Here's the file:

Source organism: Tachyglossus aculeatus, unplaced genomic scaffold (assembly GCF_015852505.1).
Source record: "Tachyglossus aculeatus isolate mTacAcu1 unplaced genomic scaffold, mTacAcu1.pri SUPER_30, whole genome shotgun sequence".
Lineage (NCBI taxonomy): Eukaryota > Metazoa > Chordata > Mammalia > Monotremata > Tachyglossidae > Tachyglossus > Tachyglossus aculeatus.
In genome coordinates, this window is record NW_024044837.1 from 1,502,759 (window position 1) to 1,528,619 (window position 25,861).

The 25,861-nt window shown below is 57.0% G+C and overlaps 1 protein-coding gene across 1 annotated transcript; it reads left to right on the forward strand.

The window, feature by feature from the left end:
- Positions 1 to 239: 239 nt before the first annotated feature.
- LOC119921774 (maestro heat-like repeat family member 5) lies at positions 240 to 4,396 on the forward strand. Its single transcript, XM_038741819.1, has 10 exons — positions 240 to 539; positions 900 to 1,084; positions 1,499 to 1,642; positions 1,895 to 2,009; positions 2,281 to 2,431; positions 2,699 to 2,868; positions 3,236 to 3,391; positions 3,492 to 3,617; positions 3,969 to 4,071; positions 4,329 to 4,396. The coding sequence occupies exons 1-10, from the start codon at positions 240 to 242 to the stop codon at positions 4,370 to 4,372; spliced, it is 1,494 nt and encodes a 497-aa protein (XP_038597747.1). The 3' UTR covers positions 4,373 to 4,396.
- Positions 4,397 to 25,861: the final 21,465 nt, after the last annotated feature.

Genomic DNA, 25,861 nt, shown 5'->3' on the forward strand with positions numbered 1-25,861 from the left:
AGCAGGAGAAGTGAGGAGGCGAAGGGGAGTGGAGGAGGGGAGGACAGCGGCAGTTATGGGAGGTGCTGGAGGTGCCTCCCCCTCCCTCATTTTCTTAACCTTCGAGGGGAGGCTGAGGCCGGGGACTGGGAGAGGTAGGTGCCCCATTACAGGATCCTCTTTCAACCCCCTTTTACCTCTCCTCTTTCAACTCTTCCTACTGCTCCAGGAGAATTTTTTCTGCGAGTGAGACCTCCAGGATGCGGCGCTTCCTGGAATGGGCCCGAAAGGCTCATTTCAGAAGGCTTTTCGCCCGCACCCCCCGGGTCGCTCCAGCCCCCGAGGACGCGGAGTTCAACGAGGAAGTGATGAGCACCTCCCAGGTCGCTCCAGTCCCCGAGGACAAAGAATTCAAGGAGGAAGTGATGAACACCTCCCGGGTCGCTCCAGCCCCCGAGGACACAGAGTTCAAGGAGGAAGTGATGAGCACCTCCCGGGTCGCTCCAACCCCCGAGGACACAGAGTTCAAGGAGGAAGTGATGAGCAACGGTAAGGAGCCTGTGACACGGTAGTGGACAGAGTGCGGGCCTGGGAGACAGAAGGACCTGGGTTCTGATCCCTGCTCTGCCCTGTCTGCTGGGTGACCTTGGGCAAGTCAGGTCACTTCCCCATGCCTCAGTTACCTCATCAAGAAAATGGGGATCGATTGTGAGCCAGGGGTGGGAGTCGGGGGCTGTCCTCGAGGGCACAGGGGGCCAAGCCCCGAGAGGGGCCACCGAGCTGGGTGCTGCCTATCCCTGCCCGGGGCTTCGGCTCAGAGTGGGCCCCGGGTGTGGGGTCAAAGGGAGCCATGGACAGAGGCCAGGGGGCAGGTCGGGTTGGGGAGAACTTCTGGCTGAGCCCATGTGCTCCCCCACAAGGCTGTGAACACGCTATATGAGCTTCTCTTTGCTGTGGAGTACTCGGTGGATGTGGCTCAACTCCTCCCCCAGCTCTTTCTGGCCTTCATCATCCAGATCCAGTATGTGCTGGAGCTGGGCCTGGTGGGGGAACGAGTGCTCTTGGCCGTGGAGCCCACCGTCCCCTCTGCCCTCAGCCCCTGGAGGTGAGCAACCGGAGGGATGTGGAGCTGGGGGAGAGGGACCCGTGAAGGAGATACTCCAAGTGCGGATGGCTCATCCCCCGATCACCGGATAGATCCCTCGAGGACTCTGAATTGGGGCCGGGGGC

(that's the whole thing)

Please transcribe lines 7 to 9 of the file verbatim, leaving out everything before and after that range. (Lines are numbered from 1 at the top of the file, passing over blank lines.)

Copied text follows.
- Positions 1 to 239: 239 nt before the first annotated feature.
- LOC119921774 (maestro heat-like repeat family member 5) lies at positions 240 to 4,396 on the forward strand. Its single transcript, XM_038741819.1, has 10 exons — positions 240 to 539; positions 900 to 1,084; positions 1,499 to 1,642; positions 1,895 to 2,009; positions 2,281 to 2,431; positions 2,699 to 2,868; positions 3,236 to 3,391; positions 3,492 to 3,617; positions 3,969 to 4,071; positions 4,329 to 4,396. The coding sequence occupies exons 1-10, from the start codon at positions 240 to 242 to the stop codon at positions 4,370 to 4,372; spliced, it is 1,494 nt and encodes a 497-aa protein (XP_038597747.1). The 3' UTR covers positions 4,373 to 4,396.
- Positions 4,397 to 25,861: the final 21,465 nt, after the last annotated feature.